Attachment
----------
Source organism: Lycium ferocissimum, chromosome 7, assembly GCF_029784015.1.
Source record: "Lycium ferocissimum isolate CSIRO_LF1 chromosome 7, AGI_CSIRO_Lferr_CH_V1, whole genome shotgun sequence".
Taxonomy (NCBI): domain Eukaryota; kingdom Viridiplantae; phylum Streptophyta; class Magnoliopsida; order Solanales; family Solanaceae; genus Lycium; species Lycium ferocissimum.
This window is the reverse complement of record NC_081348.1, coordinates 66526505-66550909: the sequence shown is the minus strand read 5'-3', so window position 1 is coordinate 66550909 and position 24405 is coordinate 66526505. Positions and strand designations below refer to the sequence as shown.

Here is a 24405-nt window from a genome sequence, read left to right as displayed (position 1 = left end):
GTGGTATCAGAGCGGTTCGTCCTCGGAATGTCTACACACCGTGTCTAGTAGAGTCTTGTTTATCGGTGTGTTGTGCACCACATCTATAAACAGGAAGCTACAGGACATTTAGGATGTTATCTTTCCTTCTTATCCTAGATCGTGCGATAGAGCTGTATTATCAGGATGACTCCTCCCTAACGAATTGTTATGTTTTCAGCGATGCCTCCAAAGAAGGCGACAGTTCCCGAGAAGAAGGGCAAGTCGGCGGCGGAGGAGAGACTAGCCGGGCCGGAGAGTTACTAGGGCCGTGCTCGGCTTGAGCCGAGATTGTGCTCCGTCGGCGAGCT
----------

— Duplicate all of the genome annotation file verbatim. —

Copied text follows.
Source organism: Lycium ferocissimum, chromosome 7, assembly GCF_029784015.1.
Source record: "Lycium ferocissimum isolate CSIRO_LF1 chromosome 7, AGI_CSIRO_Lferr_CH_V1, whole genome shotgun sequence".
Taxonomy (NCBI): domain Eukaryota; kingdom Viridiplantae; phylum Streptophyta; class Magnoliopsida; order Solanales; family Solanaceae; genus Lycium; species Lycium ferocissimum.
This window is the reverse complement of record NC_081348.1, coordinates 66526505-66550909: the sequence shown is the minus strand read 5'-3', so window position 1 is coordinate 66550909 and position 24405 is coordinate 66526505. Positions and strand designations below refer to the sequence as shown.

Here is a 24405-nt window from a genome sequence, read left to right as displayed (position 1 = left end):
GTGGTATCAGAGCGGTTCGTCCTCGGAATGTCTACACACCGTGTCTAGTAGAGTCTTGTTTATCGGTGTGTTGTGCACCACATCTATAAACAGGAAGCTACAGGACATTTAGGATGTTATCTTTCCTTCTTATCCTAGATCGTGCGATAGAGCTGTATTATCAGGATGACTCCTCCCTAACGAATTGTTATGTTTTCAGCGATGCCTCCAAAGAAGGCGACAGTTCCCGAGAAGAAGGGCAAGTCGGCGGCGGAGGAGAGACTAGCCGGGCCGGAGAGTTACTAGGGCCGTGCTCGGCTTGAGCCGAGATTGTGCTCCGTCGGCGAGCT